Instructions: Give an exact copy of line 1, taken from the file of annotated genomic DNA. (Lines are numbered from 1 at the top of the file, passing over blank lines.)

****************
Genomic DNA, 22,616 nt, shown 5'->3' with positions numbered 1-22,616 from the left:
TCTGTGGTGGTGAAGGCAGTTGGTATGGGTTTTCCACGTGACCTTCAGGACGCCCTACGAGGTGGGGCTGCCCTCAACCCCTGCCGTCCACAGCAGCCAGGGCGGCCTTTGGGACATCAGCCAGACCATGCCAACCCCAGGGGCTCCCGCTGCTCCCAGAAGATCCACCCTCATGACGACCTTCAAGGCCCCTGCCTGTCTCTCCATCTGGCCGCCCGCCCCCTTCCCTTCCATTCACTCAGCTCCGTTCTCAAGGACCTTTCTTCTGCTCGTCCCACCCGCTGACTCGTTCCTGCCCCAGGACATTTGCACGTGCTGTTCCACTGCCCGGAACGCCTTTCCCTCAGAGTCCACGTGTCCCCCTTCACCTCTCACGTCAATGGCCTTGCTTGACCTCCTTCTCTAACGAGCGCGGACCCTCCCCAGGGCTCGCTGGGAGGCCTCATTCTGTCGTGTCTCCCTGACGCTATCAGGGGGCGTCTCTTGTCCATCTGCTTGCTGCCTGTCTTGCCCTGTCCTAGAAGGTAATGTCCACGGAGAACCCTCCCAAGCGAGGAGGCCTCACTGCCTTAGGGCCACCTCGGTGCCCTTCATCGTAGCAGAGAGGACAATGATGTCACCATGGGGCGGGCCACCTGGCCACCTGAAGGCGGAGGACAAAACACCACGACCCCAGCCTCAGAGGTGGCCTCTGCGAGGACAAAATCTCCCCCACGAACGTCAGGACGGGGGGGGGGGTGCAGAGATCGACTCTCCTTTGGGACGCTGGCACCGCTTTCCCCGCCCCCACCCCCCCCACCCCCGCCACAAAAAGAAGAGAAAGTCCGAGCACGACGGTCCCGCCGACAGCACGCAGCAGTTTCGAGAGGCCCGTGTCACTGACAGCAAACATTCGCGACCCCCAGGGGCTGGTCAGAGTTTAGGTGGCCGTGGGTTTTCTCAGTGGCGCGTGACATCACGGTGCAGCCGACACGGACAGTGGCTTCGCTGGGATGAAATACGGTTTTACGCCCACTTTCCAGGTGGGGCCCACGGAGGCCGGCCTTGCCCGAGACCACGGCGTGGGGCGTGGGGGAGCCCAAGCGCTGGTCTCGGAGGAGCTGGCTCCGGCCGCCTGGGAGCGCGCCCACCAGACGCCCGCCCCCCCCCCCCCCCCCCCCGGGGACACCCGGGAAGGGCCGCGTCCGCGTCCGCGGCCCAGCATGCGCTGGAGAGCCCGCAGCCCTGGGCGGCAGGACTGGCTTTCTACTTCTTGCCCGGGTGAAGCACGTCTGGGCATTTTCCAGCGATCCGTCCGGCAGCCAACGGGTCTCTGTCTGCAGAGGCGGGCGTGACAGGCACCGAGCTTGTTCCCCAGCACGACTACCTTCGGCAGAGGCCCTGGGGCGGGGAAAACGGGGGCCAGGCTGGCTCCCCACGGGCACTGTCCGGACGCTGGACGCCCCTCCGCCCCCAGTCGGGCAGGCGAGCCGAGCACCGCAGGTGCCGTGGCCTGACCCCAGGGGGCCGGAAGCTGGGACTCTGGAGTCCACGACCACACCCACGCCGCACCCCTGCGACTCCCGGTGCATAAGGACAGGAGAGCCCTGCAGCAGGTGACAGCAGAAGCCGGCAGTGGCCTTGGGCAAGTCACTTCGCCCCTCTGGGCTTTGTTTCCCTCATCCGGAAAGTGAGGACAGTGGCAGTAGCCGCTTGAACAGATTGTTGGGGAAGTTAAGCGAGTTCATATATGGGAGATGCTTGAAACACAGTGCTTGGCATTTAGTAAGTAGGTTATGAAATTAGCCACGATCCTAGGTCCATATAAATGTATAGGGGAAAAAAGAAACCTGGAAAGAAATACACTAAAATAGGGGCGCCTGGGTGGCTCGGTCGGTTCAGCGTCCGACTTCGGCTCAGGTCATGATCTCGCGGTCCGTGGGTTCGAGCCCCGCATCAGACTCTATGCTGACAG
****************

Genomic DNA, 22,616 nt, shown 5'->3' with positions numbered 1-22,616 from the left: